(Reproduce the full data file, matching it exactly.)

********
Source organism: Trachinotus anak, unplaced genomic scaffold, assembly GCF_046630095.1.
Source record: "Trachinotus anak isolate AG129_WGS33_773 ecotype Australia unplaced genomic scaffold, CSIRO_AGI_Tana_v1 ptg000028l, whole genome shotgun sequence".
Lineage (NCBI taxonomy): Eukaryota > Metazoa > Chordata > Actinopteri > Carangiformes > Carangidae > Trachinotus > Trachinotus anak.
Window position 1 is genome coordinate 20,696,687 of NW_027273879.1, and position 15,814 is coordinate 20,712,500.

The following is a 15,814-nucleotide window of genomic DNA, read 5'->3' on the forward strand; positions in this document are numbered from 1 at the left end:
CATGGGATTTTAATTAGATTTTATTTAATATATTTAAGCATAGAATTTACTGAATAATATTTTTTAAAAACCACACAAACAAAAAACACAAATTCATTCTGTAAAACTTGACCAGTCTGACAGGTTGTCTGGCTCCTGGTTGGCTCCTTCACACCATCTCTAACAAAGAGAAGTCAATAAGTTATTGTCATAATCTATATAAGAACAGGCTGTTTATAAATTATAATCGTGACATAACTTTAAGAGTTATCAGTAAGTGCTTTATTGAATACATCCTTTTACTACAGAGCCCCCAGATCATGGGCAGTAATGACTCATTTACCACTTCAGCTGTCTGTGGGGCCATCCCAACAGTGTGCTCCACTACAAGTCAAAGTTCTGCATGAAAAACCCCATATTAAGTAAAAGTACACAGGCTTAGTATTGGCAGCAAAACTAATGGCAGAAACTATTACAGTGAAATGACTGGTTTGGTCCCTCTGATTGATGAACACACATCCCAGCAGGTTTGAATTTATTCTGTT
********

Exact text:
Source organism: Trachinotus anak, unplaced genomic scaffold, assembly GCF_046630095.1.
Source record: "Trachinotus anak isolate AG129_WGS33_773 ecotype Australia unplaced genomic scaffold, CSIRO_AGI_Tana_v1 ptg000028l, whole genome shotgun sequence".
Lineage (NCBI taxonomy): Eukaryota > Metazoa > Chordata > Actinopteri > Carangiformes > Carangidae > Trachinotus > Trachinotus anak.
Window position 1 is genome coordinate 20,696,687 of NW_027273879.1, and position 15,814 is coordinate 20,712,500.

The following is a 15,814-nucleotide window of genomic DNA, read 5'->3' on the forward strand; positions in this document are numbered from 1 at the left end:
CATGGGATTTTAATTAGATTTTATTTAATATATTTAAGCATAGAATTTACTGAATAATATTTTTTAAAAACCACACAAACAAAAAACACAAATTCATTCTGTAAAACTTGACCAGTCTGACAGGTTGTCTGGCTCCTGGTTGGCTCCTTCACACCATCTCTAACAAAGAGAAGTCAATAAGTTATTGTCATAATCTATATAAGAACAGGCTGTTTATAAATTATAATCGTGACATAACTTTAAGAGTTATCAGTAAGTGCTTTATTGAATACATCCTTTTACTACAGAGCCCCCAGATCATGGGCAGTAATGACTCATTTACCACTTCAGCTGTCTGTGGGGCCATCCCAACAGTGTGCTCCACTACAAGTCAAAGTTCTGCATGAAAAACCCCATATTAAGTAAAAGTACACAGGCTTAGTATTGGCAGCAAAACTAATGGCAGAAACTATTACAGTGAAATGACTGGTTTGGTCCCTCTGATTGATGAACACACATCCCAGCAGGTTTGAATTTATTCTGTT